Darqstar (darqstar) wrote,

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Not every neighbor understands a good fence.

I went walking today. 7.5 miles (15,000 steps) and I decided to go on one of the back ways I used to go last summer. It's so...rural, that it's a lot like stepping into another world and I love that.

One very long street I walk up is an interesting mixture of "Rural poor" and "rural rich." There are two farms on the street, one is so clean and pretty that you wonder if the vegetables are grown in dirt. The other is old, shabby, and has numerous old tractors and pickup trucks rusting away.

There are fairly new houses that easily cost over a million dollars, along with some '70s "tickytacky" houses, along with some smaller, older houses that are probably over 100 if not 200 years old. This means that there is a mixture of houses with lawns so lush you'd think they measured each blade of grass and clipped it with manacure scissors, while other lawns are a sea of crabgrass. Some houses look as if they are washed every morning, they are so bright, while others have peeling paint. Some folks drive BMWs, some folks drive VWs, some folks drive whatever the hell they could get for cheap at the used car lot.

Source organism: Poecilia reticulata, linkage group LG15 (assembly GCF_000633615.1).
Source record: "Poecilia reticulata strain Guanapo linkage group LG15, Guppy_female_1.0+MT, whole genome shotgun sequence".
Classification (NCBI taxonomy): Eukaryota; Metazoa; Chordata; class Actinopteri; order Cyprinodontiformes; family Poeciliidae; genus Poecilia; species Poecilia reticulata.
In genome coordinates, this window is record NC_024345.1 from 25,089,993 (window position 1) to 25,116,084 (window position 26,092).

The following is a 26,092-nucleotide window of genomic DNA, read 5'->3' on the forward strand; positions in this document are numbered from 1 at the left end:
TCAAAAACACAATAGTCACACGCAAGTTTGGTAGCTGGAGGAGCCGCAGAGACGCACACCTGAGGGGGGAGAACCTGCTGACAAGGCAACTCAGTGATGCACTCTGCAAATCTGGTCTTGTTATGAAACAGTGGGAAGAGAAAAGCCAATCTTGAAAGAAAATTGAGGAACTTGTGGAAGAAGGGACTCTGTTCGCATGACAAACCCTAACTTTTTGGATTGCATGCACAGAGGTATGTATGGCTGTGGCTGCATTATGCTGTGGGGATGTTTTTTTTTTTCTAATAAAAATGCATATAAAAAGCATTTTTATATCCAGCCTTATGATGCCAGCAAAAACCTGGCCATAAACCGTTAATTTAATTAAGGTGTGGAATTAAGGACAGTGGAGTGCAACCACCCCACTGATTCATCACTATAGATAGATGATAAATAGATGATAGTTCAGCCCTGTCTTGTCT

Yet, at least from what I can tell, they all live in fair harmony. People wave at each other as they're getting their mail, they wave to me when I'm walking with a bit of a puzzled look like, "I know we've seen her walking down this road lots of times, but where does she live? And why is her face covered with all those scratches? Was she trying to french kiss a raccoon?" Okay, maybe the last part is a bit exagerated. But as I said, while we have obviously a varitey of different incomes represented in this street, and a variety of attitudes about how one should care for their house, these people work it out.

There is one house though, that is a bit shabbier than most. It has siding, but clearly it is old and cheap, because parts of it are falling away. The yard is a sea of brown with the occational green only because dandelions have managed to take hold. The driveway is old and cracked, patched up a bit with tar, giving the impression that black snakes are resting about it.